Alice in Wonderland by Lewis Carroll
Alice’s adventures with the Mad Hatter, the Queen of Hearts, The White Rabbit and a cast of fascinating characters have enjoyed enduring popularity and affection since publication in 1865.
Head for… Antony House near Torpoint where the movie Alice in Wonderland was filmed by Tim Burton in 2010. The 18th century National Trust house of silver grey stone, is one of the finest surviving Queen Anne buildings in the Westcountry. You can see the room used as Alice’s bedroom in the film and the Humphrey Repton designed garden which features topiary, modern sculptures and the National Collection of Daylilies. The Woodland Garden has outstanding rhododendrons, azaleas, magnolias and camellias.
Treasure Island by Robert Louis Stephenson
Treasure Island is a swashbuckling tale of buccaneers and buried gold stuffed with pirates, treasure maps and a one-legged sailor with a parrot. It was published in 1883.
Head for… X marks the spot at Charlestown – a harbour virtually unchanged since its development by local landowner Charles Rashleigh (hence the name) during the Georgian period when it exported copper and china clay from the Westcountry around the world. It appears much the same as it was in the early 1800s, with fine Georgian houses and a port bustling with ships arriving and departing and all the businesses associated with the trade – boatbuilding, ropemaking and victuallers.
The Shipwreck and Heritage Centre in Charlestown is a timely reminder of the dangers of the sea with lots of fascinating finds.
Black Beauty by Anna Sewell
This book was published in 1877 just five months before the author died. It has since become one of the bestselling books of all time. The horse Black Beauty is the narrator of the story from growing up on a farm with his mother to hardship in the big city. The book helped to change attitudes to the treatment of working horses.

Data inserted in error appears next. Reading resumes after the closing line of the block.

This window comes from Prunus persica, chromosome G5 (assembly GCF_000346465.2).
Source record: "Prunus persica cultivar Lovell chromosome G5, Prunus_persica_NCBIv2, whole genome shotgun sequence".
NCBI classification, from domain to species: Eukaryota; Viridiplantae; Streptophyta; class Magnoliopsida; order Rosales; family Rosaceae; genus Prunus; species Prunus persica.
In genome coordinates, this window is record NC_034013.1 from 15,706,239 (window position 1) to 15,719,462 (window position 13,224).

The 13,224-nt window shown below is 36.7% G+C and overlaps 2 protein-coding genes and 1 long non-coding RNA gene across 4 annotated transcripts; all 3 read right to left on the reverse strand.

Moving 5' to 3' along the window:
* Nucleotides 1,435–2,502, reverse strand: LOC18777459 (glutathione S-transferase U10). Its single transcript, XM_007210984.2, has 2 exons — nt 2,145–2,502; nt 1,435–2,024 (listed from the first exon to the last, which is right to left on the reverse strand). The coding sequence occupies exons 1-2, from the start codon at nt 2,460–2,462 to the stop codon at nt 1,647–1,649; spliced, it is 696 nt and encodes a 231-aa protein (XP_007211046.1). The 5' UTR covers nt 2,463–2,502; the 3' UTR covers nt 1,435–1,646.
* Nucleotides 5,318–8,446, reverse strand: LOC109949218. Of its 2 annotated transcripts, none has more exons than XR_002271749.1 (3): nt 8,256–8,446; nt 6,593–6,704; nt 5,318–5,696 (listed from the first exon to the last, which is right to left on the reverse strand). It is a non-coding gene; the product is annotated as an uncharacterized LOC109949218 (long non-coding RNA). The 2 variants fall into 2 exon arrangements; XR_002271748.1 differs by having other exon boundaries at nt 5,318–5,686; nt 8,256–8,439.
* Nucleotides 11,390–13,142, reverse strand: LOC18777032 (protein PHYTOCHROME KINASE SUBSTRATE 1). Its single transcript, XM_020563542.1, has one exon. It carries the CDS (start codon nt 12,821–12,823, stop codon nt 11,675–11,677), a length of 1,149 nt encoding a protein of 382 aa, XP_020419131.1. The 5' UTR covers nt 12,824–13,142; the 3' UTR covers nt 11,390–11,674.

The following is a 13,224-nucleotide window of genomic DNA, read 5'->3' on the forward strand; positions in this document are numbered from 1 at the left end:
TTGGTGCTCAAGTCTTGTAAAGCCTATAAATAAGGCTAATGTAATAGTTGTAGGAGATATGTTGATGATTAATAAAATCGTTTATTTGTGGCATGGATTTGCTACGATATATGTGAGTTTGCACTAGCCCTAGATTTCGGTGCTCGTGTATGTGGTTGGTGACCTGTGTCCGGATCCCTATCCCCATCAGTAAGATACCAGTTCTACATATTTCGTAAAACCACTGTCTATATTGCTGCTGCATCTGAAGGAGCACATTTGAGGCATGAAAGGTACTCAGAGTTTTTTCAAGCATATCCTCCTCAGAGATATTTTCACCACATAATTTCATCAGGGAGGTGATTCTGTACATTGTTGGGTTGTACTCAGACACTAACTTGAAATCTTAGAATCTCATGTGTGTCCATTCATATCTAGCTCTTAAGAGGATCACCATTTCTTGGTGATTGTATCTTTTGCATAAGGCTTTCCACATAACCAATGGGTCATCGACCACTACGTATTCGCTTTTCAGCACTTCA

Head for… Dairyland Farm World near Newquay where you can see farm horses and enjoy pony rides. This is still a working farm where you can see cows being milked in the parlour or visit the Cornish Heritage Centre which shows how horses were once harnessed to mill the grain. There’s also an impressive collection of agricultural machinery and artefacts which dates back to the Second World War, nature trails around the farm and a big indoor play area.
Charlotte’s Web by E B White
Charlotte is a spider who lives on a farm with Wilbur the pig. When she discovers Wilbur is going to be sent to the abattoir, she tries to save him by writing messages in her web.
Head for… Newquay Zoo, which has a reptile house and some web-tastic spiders like the Madagascar golden orb spider. These arachnids spin large, strong webs out of a golden-coloured silk which can reach over six feet wide. The spiders are almost completely blind, only vaguely able to detect changes in light but use their keen sense of touch to feel vibrations on the web to quickly track down tangled prey.
The Enchanted Wood by Enid Blyton
Enid Blyton is a brilliant writer for children and almost all of her Famous Five or Secret Seven adventures would inspire a day out. The Enchanted Wood was the first book in the Faraway Tree series about a wood with an enormous tree which reaches into the clouds where the children find magical creatures and mystical places.
Head for… Cardinham Woods where you can follow market trails deep into the woodland with view points along the way. It’s popular with mountain bikers, horse riders and dog walkers. Young readers might enjoy The Gruffalo Trail (download an app at www.forestry.gov.uk) where clues will lead you to markers to see Mouse, Fox, Owl, Snake and the Gruffalo appear before your eyes.